While waiting in line on our ship for a land-bound tender, in a chaotic stream of people who were entering one hallway from several directions, Jessica called out, “The line starts back here.” Her husband gave her a death stare and sarcastically thanked her for keeping everyone else in line. “She’s just saying what the rest of us want to say,” I affirmed, relieved that someone was as rattled as I was about the whole mess. Every time Jessica asked the time or mentally calculated distance/time ratios, I was relieved that I wasn’t the only one who worries about time.
Another couple can increase your compassion for your spouse.
In another blog fodder moment, after my husband spent the better part of a few days priding himself on his “still got it,” reflexes to kill any bees who dared buzz anywhere near our food, he got stung by a bee, in a display of radical beehive justice. Amid my “you deserved that,” mentality, I realized that my friend was much more compassionate, and asked my husband later how he was doing. “Wow, I should probably be nicer,” I learned. Several times.
Another couple can expand your narrow culinary experience.
Chocolate hot dogs aside, I have Justin to thank for my religious experience with fresh churros y chocolate in Barcelona. We could easily have missed this gastronomic specialty without his expertise. I doubted I would offer new ideas for our comestible journey, but my strange fondness for floral-flavored desserts led to my obsessive quest for a gelato shop offering rose, lavender, poppy, hibiscus, orange blossom and violet flavors, which was worth every contemptuous eye roll it took to complete my order. Jessica and Justin also sampled my violet candy. “If you travel with my wife, you’re going to eat perfume,” my husband accurately confirmed.
Another couple can provide a layer of support when you need it.
It became a predictable mantra that when Jessica expressed concern, Justin would say, “What’s the worst thing that can happen?” On one occasion, when she was worried that we were on the train going the wrong way, he took a vote about who thought we were going the right way. We all voted yes. Except Jessica. When the train started, going the wrong way, our husbands cleverly manipulated the conversation into the benefits of going the wrong way, and how much amazing scenery we were viewing which would have been entirely missed by going the “right way.” Jessica amazingly stifled an “I told you so.”
In another mirror moment, while entering Barcelona in the middle of the public declaration of independence, traffic was a nightmare. Jessica was trying to tell Justin where to go, but so many streets were blocked off that it seemed impossible. We were tired and cranky. In the chaos, suddenly, Justin yelled “HON!” and showed frustration about her directions. While Jessica left the car to talk to our hotel personnel, her husband apologized for his impatience. When I was about to say that my husband would have responded the same way, my husband said, “What? You said ‘hon,’” which led to a round of laughter, breaking up the tension.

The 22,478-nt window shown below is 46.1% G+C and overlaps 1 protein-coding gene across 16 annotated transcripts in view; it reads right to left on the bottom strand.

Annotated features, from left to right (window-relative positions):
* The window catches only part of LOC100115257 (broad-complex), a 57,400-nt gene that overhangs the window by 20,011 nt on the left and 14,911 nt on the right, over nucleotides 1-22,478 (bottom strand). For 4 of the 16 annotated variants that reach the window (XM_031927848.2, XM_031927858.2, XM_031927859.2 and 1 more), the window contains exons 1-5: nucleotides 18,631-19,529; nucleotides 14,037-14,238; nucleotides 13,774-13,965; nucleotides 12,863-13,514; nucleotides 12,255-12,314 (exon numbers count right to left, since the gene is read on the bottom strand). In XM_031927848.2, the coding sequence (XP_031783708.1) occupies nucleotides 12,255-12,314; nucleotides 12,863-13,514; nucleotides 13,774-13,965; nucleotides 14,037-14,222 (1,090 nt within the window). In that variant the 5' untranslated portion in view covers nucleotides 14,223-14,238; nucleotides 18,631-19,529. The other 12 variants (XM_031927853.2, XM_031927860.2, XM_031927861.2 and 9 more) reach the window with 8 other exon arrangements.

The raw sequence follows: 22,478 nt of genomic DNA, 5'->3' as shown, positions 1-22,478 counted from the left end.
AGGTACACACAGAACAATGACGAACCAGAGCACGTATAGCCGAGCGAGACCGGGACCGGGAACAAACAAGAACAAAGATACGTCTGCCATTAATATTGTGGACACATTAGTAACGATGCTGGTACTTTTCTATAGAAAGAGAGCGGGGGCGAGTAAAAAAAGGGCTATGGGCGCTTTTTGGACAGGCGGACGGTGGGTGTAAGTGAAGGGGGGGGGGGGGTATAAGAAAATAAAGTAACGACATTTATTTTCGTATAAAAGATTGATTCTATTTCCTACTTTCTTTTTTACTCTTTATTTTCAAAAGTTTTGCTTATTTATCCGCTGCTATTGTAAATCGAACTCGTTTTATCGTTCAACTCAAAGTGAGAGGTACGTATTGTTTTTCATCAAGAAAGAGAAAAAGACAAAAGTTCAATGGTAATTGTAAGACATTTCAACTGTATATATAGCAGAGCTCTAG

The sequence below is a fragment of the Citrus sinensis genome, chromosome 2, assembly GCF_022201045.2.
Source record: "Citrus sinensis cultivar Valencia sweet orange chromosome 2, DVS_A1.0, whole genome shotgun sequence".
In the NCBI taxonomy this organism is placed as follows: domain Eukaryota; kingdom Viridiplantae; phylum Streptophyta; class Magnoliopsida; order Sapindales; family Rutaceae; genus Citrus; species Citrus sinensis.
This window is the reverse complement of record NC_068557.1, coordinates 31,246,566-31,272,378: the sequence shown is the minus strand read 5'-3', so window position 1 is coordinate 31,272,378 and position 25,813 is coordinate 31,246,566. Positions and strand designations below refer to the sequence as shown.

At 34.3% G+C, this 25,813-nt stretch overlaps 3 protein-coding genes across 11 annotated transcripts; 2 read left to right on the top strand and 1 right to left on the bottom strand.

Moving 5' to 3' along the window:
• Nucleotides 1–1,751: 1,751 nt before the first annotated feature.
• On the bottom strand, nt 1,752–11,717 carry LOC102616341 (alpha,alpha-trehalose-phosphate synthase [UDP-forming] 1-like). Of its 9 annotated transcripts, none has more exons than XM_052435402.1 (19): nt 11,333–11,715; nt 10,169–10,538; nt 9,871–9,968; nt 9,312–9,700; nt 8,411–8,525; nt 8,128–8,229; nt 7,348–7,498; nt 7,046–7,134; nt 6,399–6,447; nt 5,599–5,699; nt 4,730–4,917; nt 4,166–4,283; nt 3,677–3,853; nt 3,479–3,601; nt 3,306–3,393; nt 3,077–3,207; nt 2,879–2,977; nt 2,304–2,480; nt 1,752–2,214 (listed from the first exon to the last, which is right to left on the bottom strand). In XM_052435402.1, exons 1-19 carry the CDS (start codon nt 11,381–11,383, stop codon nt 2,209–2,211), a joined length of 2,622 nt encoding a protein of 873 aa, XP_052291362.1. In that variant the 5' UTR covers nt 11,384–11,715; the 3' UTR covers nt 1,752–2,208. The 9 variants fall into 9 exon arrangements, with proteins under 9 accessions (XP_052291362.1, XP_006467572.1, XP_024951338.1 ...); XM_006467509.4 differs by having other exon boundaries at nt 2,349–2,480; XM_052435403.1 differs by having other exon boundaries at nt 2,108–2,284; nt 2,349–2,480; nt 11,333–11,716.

Another couple can reduce the tension.
One night, we arrived at a tiny mountain village called Estamariu, where we had reservations at a relatively obscure bed and breakfast, booked by Justin because, “You said you wanted adventure.” In this case, part of the adventure was hunting down a key in a medieval village devoid of signs of life, eliciting scenes of Stephen King novels and zombie raids. Part of the discussion was, “If we were murdered for harvested body parts/zombie food/zombie recreation and thrown off the precipice, how long would it take to find us?” We were all tired, and Jessica offered the possibility that a door hidden in an archway down a ramp might be the way in, and she was actively ignored. Finally, one of the men said, “What about this door?” (the one Jessica had pointed out three times previously) and it opened right up. “What? You mean the one that I asked about first?” Jessica asked with the slightest hint of annoyance. I was impressed that she didn’t slap someone upside the head, despite the late hour.
While a tender was pulling away from the cruise ship after depositing tourists at the end of a long day, I realized my husband was still on the tender (no surprise—the man likes to take his time, which is a constant thorn in my side, I tell you). Instead of having to panic by myself, I calmly pointed out that my husband was still on the tender; Justin and Jessica did the yelling for me to alert the tender operators about their stowaway—and then I could laugh instead of being more annoyed with my husband.
Another couple can motivate skill development.
Let’s just say that pickle ball was an important topic of conversation, along with musings of becoming seniors pickle ball champions. To be continued….Also, my husband and I realized that foosball is not our team strength.
Another couple can increase opportunities for embarrassment.
While I rarely had to kick my husband under the table to keep from embarrassing me, I wanted to muzzle him when he recounted a previous cruise in which we entered a doubles ping pong tournament. He was exaggerating my skills. Justin, an athlete through and through, decided we needed to face off in a couple’s match. Despite my protests that I hadn’t played in a LOOOONG time, my husband agreed that we were up for some healthy competition. “Why why why why why did you have to throw down the gauntlet?” I whined. “I’m totally out of practice.” “You’re a natural,” my husband said, “It’ll be fun.” I found every excuse to avoid the “tournament,” but to no avail. By some cosmic miracle, I didn’t completely lose face, but I was annoyed with my husband for embarrassing me.